The Cost of Pregnancy and Maternity Leave Discrimination
The Equality Act 2010 states that it is unlawful to discriminate or treat employees unfavourably because they are pregnant, have recently given birth, or are on maternity leave. Unfortunately, the reality is that many women still have negative or discriminatory experiences during or after pregnancy, and often incur hefty costs and losses as a result.
Many employers also bear a significant financial burden in these situations, while the costs to the State are also considerable, albeit much smaller. Of course, we must not forget that women also bear some of the costs too: both financial and non-financial. Though unknown, some estimate the cost of pregnancy and maternity-related discrimination to be as high as £100 million per annum.
A ‘zero-tolerance’ approach promised by the government
In January 2017, business minister Margot James said the government would introduce a ‘zero tolerance’ approach to pregnancy- or maternity-related discrimination, promising to provide a new consultation on how to protect women from losing their jobs.
In 2016, the Department for Business, Innovation and Skills also published two nationwide reports which surveyed 3,034 employers and 3,254 mothers on issues related to pregnancy, maternity leave, and when mothers return to work. The reports considered pregnancy- and maternity-related discrimination in relation to women who felt forced to leave their jobs because of compulsory redundancy, dismissal, or being treated badly at work. It also considered women’s financial losses such as salary reduction, employers’ costs such as statutory redundancy pay, and State costs such as Statutory Maternity Pay. Research published last year by Adams et al. (BIS/EHRC Survey of Mothers, 2016a), provided a break-down of the cost.
Costs to the employer and the state
The total cost to all women being forced to leave a job because of pregnancy or maternity is estimated to be between £46.6 million and £113 million, depending on factors such as the stage of the pregnancy and maternity, or the time the women returned to work. The cost to employers was significantly higher, however, at an estimated £278.8 million, mainly due to the cost of training and recruitment, lost productivity, and Statutory Maternity Pay. Interestingly, the cost to the State was much lower at between £14 million and £16.7 million, and most of the cost is related to lost tax revenue and increased benefits payments. Therefore, the reports suggests employers pay more than half of the financial costs.
Women bear the greatest cost burden
Women endure by far the greatest proportion of financial loss as a result of such discrimination. Their median cost is estimated at between £28.9 million and £34.2 million. Twenty percent of mothers said they had experience other financial losses such as a reduced pay increase, bonus, salary reduction or the failure to receive a promotion. Surprisingly, only 1 percent went to an Employment Tribunal, suggesting most of the women surveyed were unwilling to bring a potentially eligible claim before the courts.
Burden on employers and the State is smaller
The employers’ loss is estimated at £7.1 million to £8 million, while the State incurs roughly twice the financial loss of employers, paying between £15.1 million and £18.6 million. Therefore, it would appear that the estimated financial losses for women are higher than employers and the State combined.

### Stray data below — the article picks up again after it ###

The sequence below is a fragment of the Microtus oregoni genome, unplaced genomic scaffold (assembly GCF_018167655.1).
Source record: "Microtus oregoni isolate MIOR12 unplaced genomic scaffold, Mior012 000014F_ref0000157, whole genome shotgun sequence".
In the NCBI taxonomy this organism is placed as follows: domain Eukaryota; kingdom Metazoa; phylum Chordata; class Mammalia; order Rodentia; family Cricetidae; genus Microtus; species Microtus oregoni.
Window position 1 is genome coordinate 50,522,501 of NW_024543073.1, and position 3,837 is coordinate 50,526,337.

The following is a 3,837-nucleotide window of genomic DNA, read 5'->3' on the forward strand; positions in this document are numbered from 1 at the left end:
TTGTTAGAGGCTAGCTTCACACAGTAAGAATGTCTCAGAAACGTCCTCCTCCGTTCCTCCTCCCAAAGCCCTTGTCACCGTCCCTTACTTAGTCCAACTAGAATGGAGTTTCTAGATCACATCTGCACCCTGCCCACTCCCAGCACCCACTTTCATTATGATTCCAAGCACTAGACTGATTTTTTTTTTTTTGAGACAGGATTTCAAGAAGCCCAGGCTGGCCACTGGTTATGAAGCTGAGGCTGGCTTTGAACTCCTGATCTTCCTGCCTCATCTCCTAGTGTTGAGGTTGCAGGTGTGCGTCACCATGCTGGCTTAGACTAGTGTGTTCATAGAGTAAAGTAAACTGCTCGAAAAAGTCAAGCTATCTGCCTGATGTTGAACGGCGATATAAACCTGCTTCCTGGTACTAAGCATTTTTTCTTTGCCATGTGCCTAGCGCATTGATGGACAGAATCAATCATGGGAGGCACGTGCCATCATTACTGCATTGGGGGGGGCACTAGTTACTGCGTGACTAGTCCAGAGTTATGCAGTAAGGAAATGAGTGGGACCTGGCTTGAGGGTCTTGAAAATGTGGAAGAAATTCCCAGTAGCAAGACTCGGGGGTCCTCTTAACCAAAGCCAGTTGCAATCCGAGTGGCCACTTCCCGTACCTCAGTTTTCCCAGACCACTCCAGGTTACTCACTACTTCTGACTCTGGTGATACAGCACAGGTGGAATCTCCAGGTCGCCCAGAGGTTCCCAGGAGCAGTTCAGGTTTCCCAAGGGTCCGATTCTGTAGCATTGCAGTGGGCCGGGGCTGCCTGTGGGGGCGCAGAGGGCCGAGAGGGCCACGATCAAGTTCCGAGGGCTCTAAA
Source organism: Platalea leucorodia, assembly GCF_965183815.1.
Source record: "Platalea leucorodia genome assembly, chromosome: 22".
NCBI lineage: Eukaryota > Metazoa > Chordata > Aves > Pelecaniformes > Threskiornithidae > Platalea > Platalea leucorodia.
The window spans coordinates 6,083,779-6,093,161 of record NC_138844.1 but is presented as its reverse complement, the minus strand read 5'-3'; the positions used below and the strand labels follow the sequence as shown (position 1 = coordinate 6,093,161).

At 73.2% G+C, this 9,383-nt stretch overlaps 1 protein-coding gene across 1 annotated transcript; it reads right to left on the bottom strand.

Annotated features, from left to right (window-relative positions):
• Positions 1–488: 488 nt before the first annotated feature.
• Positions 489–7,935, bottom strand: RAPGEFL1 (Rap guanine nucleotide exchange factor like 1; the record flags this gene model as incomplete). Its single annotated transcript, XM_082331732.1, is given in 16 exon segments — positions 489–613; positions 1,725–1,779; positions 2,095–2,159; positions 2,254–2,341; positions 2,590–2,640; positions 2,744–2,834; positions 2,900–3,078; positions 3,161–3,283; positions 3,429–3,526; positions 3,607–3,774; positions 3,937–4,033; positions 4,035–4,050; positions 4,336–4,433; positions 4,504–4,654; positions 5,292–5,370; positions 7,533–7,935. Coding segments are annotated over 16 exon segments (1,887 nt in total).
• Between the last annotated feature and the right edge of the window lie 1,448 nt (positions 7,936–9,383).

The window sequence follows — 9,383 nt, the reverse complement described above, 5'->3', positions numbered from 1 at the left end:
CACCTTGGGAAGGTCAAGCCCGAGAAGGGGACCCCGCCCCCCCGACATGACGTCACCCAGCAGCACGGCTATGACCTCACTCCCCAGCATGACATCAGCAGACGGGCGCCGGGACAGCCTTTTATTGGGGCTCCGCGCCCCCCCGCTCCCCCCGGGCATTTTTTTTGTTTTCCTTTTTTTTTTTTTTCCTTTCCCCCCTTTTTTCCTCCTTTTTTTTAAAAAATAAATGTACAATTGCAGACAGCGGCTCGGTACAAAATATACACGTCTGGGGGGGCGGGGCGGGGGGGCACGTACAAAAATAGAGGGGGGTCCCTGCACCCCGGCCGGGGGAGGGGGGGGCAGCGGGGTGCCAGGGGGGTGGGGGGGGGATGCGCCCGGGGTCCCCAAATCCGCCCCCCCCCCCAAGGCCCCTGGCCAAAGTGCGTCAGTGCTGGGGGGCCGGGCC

Total financial costs could be close to £100 million
The reports also showed that the vast majority of women who felt forced to leave their job at weeks 13 and weeks 26 of their pregnancy did so because they felt they were being treated so badly they had to leave. This meant the net cost of being treated so badly and having to leave a job in the 13th week of pregnancy was around £6,000 per woman for the 12 months after the negative or potentially discriminatory experience.
The average cost to women of being treated so badly they felt they had to leave was around £2,400 to £6,000 for the period between week 13 and 26 of the pregnancy, assuming a negative or potentially discriminatory experience would be unlikely outside of this time frame. Consequently, the total median impact across all at risk of this experience ranges from £39.3 million to £98.5 million, a substantial cost.
And non-financial costs?
It is important to bear in mind that this report only analysed the direct financial costs incurred by women, their employers, and the State, for the 12 months following the negative or potentially discriminatory experience. The wider implications of pregnancy- and maternity-related discrimination on family life and health, for example, were not examined.
Could the financial costs be even higher than these figures suggest?
As much of the analysis is based on estimations, the cost and loss figures have a very broad range. This is because information such as employment history, pay and employee benefits, and the timing of the negative or potentially discriminatory experience were not available to the researchers of the BIS/EHRC Survey of Mothers or other sources. Therefore, it cannot be ruled out that the financial costs and losses could be even higher than what these figures suggest.
In 2016, the House of Commons Justice Committee published a report which recommended that fees for employment cases should be reduced substantially, and that cases in relation to maternity or pregnancy discrimination should have special consideration.
This could achieve two things: incentivise women to claim for potentially discriminatory acts, and deter employers from disadvantaging or discriminating against women who are pregnant or on maternity leave. As the report concluded, improved treatment of pregnant women and new mothers could have a positive financial impact not just for the women themselves, but for employers and the State as well.